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CISA Mitigation Guide for Healthcare Organizations: Part Two

Whole hospital security means knowing every cyber asset in real-time detail

On November 20, 2023, the Cybersecurity Infrastructure and Security Agency (CISA) issued guidance for healthcare delivery organizations (HDOs) struggling to secure their data and systems against a growing and pernicious onslaught of attacks from threat actors across the globe. The purpose of CISA’s Mitigation Guide: Healthcare and Public Health (HPH) Sector is to articulate “best practices to combat pervasive cyber threats affecting the Healthcare and Public Health (HPH) Sector.”

We recently published our first blog that touched on Mitigation Strategy #1: Asset Management and Security, with important best practices around gaining visibility into what assets are actually on your network, and proactively implementing segmentation policies. In this installation of our three-part series, we look at CISA’s second Mitigation Strategy: Identity Management and Device Security and how Ordr helps healthcare organizations raise their security posture to meet the identified objectives.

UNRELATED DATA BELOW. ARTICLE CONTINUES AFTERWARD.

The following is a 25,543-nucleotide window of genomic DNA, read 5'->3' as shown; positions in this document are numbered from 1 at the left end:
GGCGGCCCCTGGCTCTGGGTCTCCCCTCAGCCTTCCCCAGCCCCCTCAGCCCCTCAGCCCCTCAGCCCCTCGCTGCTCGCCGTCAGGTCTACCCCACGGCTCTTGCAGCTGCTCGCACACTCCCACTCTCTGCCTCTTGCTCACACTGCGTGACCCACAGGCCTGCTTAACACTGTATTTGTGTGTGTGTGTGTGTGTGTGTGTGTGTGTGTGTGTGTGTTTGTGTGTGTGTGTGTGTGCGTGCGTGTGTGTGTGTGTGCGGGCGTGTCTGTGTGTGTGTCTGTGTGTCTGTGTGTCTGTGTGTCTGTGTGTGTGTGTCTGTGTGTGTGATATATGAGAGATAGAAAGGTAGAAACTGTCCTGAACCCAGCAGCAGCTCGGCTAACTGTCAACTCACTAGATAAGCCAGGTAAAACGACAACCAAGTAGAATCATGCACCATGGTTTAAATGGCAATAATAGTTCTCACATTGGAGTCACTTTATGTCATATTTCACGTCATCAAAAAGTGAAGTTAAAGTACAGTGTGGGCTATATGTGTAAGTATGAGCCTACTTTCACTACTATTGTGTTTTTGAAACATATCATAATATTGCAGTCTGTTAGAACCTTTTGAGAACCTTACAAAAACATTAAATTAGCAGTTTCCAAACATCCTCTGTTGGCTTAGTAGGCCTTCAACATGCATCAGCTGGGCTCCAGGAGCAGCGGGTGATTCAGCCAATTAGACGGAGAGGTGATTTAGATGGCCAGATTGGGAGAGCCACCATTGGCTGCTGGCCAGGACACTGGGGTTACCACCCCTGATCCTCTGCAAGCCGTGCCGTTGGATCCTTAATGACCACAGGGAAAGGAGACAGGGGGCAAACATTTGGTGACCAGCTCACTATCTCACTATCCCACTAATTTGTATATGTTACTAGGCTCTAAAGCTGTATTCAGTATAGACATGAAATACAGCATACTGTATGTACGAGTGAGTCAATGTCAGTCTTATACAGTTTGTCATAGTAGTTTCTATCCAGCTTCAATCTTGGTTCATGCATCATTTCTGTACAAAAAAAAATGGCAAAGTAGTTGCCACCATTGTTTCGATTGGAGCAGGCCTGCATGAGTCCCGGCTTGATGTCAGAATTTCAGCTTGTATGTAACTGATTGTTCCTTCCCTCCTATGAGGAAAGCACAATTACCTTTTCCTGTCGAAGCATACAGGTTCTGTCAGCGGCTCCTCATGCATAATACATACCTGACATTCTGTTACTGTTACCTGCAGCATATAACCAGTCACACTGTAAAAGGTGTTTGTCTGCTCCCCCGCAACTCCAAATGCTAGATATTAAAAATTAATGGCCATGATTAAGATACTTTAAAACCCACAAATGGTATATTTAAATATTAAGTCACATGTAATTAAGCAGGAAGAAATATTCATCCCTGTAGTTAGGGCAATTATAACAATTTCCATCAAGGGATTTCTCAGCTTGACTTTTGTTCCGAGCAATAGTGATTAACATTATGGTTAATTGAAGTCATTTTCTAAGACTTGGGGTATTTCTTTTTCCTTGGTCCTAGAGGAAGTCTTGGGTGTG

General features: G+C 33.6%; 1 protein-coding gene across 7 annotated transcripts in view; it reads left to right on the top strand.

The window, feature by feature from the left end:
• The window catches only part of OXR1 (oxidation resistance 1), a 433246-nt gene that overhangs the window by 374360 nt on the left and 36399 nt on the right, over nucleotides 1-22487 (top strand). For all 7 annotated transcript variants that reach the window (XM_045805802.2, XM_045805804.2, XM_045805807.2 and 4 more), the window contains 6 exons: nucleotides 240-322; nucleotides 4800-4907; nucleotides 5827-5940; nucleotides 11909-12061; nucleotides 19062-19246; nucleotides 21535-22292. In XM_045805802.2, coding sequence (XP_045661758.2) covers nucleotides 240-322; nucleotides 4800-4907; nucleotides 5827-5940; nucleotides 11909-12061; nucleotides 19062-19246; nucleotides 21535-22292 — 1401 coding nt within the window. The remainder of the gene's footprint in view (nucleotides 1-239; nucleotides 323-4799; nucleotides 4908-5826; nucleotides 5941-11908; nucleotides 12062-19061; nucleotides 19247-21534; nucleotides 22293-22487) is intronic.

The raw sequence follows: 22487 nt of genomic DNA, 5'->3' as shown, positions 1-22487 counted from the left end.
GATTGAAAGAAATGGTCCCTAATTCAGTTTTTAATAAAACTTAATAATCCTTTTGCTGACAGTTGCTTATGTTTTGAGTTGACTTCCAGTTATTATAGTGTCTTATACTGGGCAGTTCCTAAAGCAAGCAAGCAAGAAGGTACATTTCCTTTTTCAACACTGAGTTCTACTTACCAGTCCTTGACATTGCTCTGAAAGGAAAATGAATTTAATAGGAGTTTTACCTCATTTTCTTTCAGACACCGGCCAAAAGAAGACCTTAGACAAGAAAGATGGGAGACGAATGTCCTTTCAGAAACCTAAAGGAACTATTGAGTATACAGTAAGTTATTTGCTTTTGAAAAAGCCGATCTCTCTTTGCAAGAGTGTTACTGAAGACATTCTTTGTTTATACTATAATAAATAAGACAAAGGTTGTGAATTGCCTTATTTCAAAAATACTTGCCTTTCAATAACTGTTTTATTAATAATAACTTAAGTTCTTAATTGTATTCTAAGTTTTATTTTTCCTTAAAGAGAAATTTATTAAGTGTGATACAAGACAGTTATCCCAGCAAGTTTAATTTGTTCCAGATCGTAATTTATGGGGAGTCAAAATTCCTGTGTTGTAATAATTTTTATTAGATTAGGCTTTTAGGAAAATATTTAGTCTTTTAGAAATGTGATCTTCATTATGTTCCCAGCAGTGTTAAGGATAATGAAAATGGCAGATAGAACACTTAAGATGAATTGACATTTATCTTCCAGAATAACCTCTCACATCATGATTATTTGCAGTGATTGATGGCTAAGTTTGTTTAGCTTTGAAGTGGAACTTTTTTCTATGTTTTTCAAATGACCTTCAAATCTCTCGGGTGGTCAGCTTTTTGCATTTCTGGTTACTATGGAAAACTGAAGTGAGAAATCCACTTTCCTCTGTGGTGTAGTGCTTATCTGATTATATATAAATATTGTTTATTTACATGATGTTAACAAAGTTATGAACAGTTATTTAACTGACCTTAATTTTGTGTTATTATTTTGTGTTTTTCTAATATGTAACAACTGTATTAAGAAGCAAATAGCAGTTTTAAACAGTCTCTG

Mitigation Strategy #2: Identity Management and Device Security

CISA observes that, “As the HPH Sector continues to transition more of its assets and systems online, CISA recommends entities secure their devices and digital accounts and manage their online access to protect sensitive data and PHI from compromise.” For many healthcare organizations that may seem like a daunting task. A typical mix of traditional IT, connected medical devices, building controls, and cloud-based services and applications can be difficult to inventory, manage, and secure–especially with traditional tools.

“As the HPH Sector continues to transition more of its assets and systems online, CISA recommends entities secure their devices and digital accounts and manage their online access to protect sensitive data and PHI from compromise.”